When Shama Patel was an attorney in her 20s, she continually experienced blemishes and issues with her skin. She wasn't aware of all the external factors that contributed to her skin's health, like diet, stress and exposure to Chicago's pollution.
On top of that, she was a busy professional with little time to devote to an extensive skin care regimen and lacked the knowledge to properly care for her skin. These experiences inspired her to launch Clean Your Dirty Face, a facial bar and skin care line that aims to educate clients about skin care and provide clean, effective products.
"My skin care company is made for today's professional men and women who have limited time in their day but still want clear, healthy skin," Patel said.
Patel's seven facial bars – located in Austin, Texas; Los Angeles; Chicago; Boulder, Colorado; and Charlotte, North Carolina – offer 30-minute facials that eliminate the frills commonly associated with facial treatments, focusing solely on the steps that will help clients achieve their unique skin care goals. Her skin care line features 18 straightforward products for acne, anti-aging and toning.
What makes Patel's story especially unique is that she launched Clean Your Dirty Face without any outside funding, allowing the business to grow without the burden of debt.
The benefits of not using outside funding
"I got an SBA loan to start my first business, AIR Aerial Fitness," said Patel, "and it wasn't until I had grown AIR into four locations that I was able to take a chance on Clean Your Dirty Face."
Patel opened her first CYDF pop-up shop in 2015 for $25,000. She made all of her money back in the first month and has organically grown the business from there.
"Not receiving outside funding in the beginning stages while I was still perfecting the business model was the best decision," said Patel. "It allowed me to have control, and to grow a strong business model that is now prime for scaling."
There has been an increase in startup companies choosing to bootstrap instead of seeking outside funding, and many young companies say that it has helped them on their journeys as small business owners. These are some potential benefits of choosing to bootstrap instead of looking for funding:
- It will more accurately validate your company. If your product works and people like it, you will know, and you'll also know if they don't. Venture capitalists sometimes give business owners an inflated sense of validation or value, which can put your company at a disadvantage when you take it to market.
- It helps you save your equity. External funding can be extremely helpful and a big accomplishment, but it often comes at the price of equity in your company. You may have to give up control of certain business decisions, and it requires you to enter into a partnership of sorts with the investors.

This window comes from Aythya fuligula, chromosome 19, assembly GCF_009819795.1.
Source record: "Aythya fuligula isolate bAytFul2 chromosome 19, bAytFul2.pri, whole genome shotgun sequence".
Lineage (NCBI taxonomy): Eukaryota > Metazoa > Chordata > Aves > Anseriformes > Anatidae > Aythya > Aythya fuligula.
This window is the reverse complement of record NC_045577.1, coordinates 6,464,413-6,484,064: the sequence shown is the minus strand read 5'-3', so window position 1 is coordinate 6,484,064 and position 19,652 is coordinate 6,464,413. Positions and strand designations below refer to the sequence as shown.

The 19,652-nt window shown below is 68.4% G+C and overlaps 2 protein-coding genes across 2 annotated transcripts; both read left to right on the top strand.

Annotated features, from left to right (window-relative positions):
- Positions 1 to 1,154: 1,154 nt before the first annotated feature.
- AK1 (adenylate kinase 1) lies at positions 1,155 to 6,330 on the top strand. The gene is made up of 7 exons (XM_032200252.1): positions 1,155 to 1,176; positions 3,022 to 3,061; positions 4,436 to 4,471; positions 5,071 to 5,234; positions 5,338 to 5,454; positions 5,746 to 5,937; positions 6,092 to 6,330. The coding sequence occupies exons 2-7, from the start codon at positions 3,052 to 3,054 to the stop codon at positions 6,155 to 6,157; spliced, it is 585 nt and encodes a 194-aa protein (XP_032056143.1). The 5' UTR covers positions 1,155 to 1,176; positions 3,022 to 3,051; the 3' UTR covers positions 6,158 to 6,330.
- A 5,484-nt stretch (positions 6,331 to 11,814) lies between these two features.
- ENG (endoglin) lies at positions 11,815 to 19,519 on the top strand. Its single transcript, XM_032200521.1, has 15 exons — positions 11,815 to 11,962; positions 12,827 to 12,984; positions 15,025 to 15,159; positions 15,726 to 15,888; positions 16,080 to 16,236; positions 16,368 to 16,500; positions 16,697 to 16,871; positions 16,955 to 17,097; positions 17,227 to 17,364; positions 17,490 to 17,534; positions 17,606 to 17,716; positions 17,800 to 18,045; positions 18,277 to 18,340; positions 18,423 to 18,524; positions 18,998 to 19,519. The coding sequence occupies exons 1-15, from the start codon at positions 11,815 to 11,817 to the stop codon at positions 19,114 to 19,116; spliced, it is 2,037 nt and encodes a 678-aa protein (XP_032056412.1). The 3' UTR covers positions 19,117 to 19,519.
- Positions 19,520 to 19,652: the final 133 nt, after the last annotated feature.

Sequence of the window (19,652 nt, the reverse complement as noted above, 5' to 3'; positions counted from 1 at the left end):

- It saves you valuable time. Fundraising is an intense and time-consuming process, taking away from the time you could spend making sales. The rejection rate is high for startups – getting funding can take months or even years. If you're able, this time might be better spent growing your business on your own.
- It teaches you valuable budgeting lessons. Having limited funds as a young business can push you to be savvier and more creative with your money, keeping you from spending money on things your company does not need. It can also help you get organic feedback from other entrepreneurs, friends, or family as opposed to using a fancy marketing team or sales reps.
This is not to say that bootstrapping is easy.
"[The hardest part about not having [outside funding] was seeing competitors open locations built to the nines from the outset," said Patel. When she first launched CYDF, she stayed true to her brand and kept her facial bars clean and simple, with no frills.
"I consider myself a pretty direct person," she said. "There's no second-guessing about what we do here – we simply clean your dirty face."
How to start a business without outside funding
If you're thinking of starting a business without outside funding, Patel recommends looking on the bright side. Every dollar matters, so you can't try different things until you find something that sticks. Instead, you'll have to quickly figure out what areas of the business drive your revenue and continue to invest in those areas to drive even more revenue.
Patel also recommends following simple, tried-and-true business principles when starting out.
"I don't think the steps I took [when founding CYDF] were really that unique," she said. "My philosophy is simple in that I abide by business fundamentals."
These are Patel's fundamentals:
- Have more money coming in than going out.
- Reinvest revenue back into the business.
- Focus on strong unit economics. Don't focus solely on top-line revenue; all locations should be profitable.
It can be difficult to know when to take the plunge and actually start your business, especially if you're in another career, as Patel was.
"There wasn't a defining moment when I decided it was time to quit," she said. "Rather, I felt like the writing was on the wall once I felt that my creative energy was being suppressed."
Patel said the key for her was knowing herself and having the confidence that she could do it, especially because she'd already found success with her previous company. "Having that self-awareness is what gave me the confidence to quit something that made me feel trapped."
For entrepreneurs who actively seek to start their own business without funding, Patel reiterated that sticking to business fundamentals is the way to go.
"Take the opportunity [of having no funding] to have laser focus on your business," she said. "Work incredibly hard, and build your business with the mentality that you will own it forever. That's the only way you will build something of extreme value and beat out every competitor in your field."